Friday, July 27, 2012
Some of the returning students always ask my advice on what they can do to get ready for their academics and improve their grades for the coming year. Here are my suggestions - some of the items can be done this summer; others can be completed in the first few weeks:
- Sit down and evaluate your study habits from the previous year. Look at each aspect of law school: reading and briefing, note-taking in class, outlining, reviewing for exams, memorizing the law, taking fact-pattern-essay exams, taking multiple-choice exams, completing papers or projects. What were your strengths in studying and why? What were your weaknesses in studying and why?
- Decide which study habits to continue and which study habits to change. Meet with the academic success staff at your school if you need help with this evaluation of your studying or with brainstorming new strategies.
- If you have specific skill weaknesses, read a book about that skill to improve your understanding. Here are a few examples: Reading Like a Lawyer by Ruth Ann McKinney; The Five Types of Legal Argumentby Wilson Huhn; The Eight Secrets of Top Exam Performance in Law Schoolby Charles H. Whitebread. You can find a number of excellent books through Carolina Academic Press and other publishers.
- Start regimens now that are healthy and sensible. Get on a routine sleep schedule of 7-8 hours per night. Exercise at least three times a week for 30 minutes to an hour. Eat healthy meals. Do not let these routines disappear during the semester.
- If at all possible, relax for at least one week prior to the beginning of classes. You want to begin the semester with fully recharged batteries.
- Time yourself in each course for the entire first week to see how long it takes you to prepare for class (read, brief, complete problem sets). Then pick the longest block of time for each course and use that to set up your class preparation schedule.
- Schedule also regular time for other tasks each week: outlines, review of outlines, practice questions, research, writing, study group, and more.
- Read your course syllabi very carefully. Many professors include information that can help you get the best grades in the course: learning objectives, study aid recommendations, websites and other resources, study tips, and more.
- During the first month of school, review all exams from last semester for which you received a C+ or lower grade. By getting feedback from your professors on what you did well and what needs improvement, you can make the appropriate changes as you do practice questions for your next set of exams.
- If you were disappointed in your performance in a paper class last semester, ask the professor for tips on how you could improve your research and writing. Then use the feedback to improve on your papers this year.
Second and third years are somewhat easier because students have learned the basic skills needed for success in law school. However, both years bring new responsibilities with part-time work and student organizations. Time management and organization are going to be two key areas to work on to attain your best grades. (Amy Jarmon)
Thursday, July 26, 2012
Summer is the traditional time when new professionals in ASP start their jobs. If you are a newcomwer to the academic success profession, please get in touch with me so that we can introduce you to everyone with an Academic Support Spotlight posting. If you would like an introduction spotlight, just send me the following information:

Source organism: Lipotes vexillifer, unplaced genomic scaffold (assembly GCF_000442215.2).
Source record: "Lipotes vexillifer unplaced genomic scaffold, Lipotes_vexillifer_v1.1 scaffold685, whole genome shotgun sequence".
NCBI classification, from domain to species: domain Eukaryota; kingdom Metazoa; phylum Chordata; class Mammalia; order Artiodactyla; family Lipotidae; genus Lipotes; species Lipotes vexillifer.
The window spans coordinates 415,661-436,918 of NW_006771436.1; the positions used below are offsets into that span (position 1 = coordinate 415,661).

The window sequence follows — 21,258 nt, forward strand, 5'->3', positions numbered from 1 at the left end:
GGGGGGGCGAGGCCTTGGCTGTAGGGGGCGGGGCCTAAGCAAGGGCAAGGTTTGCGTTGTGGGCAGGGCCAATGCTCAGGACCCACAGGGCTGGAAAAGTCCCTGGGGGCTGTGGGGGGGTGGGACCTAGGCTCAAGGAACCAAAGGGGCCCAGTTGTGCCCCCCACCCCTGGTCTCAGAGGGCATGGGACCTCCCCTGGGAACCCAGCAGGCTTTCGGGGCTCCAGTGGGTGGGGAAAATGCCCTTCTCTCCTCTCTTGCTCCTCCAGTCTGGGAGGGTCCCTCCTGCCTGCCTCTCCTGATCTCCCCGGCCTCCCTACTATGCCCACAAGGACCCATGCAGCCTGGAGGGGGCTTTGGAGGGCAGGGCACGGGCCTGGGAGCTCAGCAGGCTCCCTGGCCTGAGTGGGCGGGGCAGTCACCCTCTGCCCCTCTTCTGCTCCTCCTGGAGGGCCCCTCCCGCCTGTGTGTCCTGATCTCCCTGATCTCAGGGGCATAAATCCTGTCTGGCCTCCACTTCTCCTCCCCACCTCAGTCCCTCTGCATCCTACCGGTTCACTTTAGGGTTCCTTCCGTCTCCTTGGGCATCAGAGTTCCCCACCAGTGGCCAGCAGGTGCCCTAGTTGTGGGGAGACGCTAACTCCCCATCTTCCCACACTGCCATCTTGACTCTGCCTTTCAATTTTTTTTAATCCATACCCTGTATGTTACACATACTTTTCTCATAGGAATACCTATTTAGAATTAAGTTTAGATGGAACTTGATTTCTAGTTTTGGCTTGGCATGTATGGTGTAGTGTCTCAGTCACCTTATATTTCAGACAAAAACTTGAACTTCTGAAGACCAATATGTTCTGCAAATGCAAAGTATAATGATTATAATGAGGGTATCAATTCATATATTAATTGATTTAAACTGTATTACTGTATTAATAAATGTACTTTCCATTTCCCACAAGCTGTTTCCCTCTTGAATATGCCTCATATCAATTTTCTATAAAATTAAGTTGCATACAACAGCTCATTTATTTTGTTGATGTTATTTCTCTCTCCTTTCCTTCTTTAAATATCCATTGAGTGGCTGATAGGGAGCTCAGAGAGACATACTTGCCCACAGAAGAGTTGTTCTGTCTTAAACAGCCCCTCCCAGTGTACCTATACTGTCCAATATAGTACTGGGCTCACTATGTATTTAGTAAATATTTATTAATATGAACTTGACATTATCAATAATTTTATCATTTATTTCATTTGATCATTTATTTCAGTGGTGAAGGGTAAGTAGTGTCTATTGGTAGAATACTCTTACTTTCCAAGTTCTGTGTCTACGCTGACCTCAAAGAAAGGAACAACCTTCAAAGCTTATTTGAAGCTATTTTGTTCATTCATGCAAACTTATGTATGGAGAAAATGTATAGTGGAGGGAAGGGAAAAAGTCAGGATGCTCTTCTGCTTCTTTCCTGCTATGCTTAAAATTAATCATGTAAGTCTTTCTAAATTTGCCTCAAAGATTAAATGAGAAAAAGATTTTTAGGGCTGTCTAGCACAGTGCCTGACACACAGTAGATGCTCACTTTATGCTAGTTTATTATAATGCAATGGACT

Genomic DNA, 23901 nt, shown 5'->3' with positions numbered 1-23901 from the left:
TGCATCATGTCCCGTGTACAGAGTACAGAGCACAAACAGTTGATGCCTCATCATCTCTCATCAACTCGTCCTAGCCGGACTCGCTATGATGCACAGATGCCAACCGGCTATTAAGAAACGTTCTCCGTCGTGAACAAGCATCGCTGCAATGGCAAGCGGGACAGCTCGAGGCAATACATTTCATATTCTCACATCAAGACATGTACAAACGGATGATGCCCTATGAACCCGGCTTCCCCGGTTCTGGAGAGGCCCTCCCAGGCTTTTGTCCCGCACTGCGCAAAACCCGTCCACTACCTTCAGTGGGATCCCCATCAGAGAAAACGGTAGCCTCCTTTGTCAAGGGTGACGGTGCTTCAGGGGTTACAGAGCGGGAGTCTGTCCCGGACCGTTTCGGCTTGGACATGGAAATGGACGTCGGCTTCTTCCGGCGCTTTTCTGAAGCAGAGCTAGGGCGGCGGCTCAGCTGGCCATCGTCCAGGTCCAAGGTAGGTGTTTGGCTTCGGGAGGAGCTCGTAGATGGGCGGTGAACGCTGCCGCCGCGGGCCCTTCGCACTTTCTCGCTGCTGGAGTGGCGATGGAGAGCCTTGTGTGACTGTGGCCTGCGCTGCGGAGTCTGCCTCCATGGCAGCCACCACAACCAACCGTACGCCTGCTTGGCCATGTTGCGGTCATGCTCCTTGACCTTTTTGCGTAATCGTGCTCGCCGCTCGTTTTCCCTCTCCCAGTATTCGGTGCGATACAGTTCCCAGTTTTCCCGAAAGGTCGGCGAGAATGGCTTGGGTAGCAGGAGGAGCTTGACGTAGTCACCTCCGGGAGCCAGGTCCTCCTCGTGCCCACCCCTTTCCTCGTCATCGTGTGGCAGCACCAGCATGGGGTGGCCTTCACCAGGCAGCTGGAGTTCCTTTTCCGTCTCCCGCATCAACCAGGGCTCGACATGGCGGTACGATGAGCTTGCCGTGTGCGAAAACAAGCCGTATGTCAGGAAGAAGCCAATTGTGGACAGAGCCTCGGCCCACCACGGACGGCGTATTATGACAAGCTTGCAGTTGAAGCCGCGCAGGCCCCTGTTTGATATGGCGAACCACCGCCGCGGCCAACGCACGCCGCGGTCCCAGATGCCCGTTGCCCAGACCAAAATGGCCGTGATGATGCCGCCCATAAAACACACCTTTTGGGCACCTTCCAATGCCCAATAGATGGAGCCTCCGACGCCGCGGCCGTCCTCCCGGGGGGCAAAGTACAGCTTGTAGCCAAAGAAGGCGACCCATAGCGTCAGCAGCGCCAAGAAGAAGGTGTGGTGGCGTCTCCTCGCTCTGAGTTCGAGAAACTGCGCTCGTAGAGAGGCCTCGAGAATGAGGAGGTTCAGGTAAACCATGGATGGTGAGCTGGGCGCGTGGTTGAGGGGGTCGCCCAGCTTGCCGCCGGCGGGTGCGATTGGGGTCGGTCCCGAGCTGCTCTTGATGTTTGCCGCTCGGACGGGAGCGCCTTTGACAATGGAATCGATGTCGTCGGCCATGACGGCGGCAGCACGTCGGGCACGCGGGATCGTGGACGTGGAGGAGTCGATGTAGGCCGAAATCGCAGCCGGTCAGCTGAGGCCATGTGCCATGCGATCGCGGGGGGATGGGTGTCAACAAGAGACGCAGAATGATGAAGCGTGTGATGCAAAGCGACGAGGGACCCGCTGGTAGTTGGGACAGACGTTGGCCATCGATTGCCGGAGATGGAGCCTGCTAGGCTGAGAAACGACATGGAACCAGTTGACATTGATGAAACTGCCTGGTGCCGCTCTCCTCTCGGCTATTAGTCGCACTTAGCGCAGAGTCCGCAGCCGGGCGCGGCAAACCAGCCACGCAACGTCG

- One paragraph that can be posted with information on your position, law school, and you (education, past work experience, and interests).
- A link to your law school's faculty profile on the website if one exists for you.
- A link to your picture on your law school's website if one exists. (If not, you can send a small jpeg file.)
Welcome to ASP! We usually do spotlight postings throughout late August, September,and early October. So, if you need some extra time for your law school to complete your faculty profile or picture posting, just get in touch when you are ready. (Amy Jarmon)
Monday, July 23, 2012
On Friday, I gave you some fairly sober advice about how to handle law school. Let me give you some counterpoint advice today: enjoy the ride.
I obviously don't mean that you should party your way through law school or do only what is fun or easy. You cannot prepare for that first client that way.
What I do mean is that you should realize that you have made it to the majors, and you shouldn't let that experience get swallowed by competition and pressure. Competition and pressure will be there, of course; and you will drop an easy catch or get caught looking at the perfect pitch. But any real ballplayer will tell you that everyone has those moments and that the successful ones shake them off and catch the next ball or hammer the next fat pitch. Real ballplayers will also tell you that they love to play the game, and that is what keeps them going.
You are about to spend three years transforming yourself from layperson to lawyer. What an amazing thing! You will have to master new skills, of course; play at a new game speed, even change how you play. But you get to play! Sure, you have to expect both setbacks and successes; they go with the territory. The trick is to relish the successes, learn from the setbacks, and appreciate the changes both bring about in you as you grow in this profession.
When you lose a game, remind yourself that you could not have lost that game unless you were playing in the majors to begin with. Remind yourself, as well, that every win is a major league win. You aren't Babe Ruth every day? You still get to play everyday, just like Ruth. You struck out today? Ruth led the league in strike outs.
You are playing in the majors. Not everyone gets to say that. In fact, few get to say that. But you do. Enjoy the ride.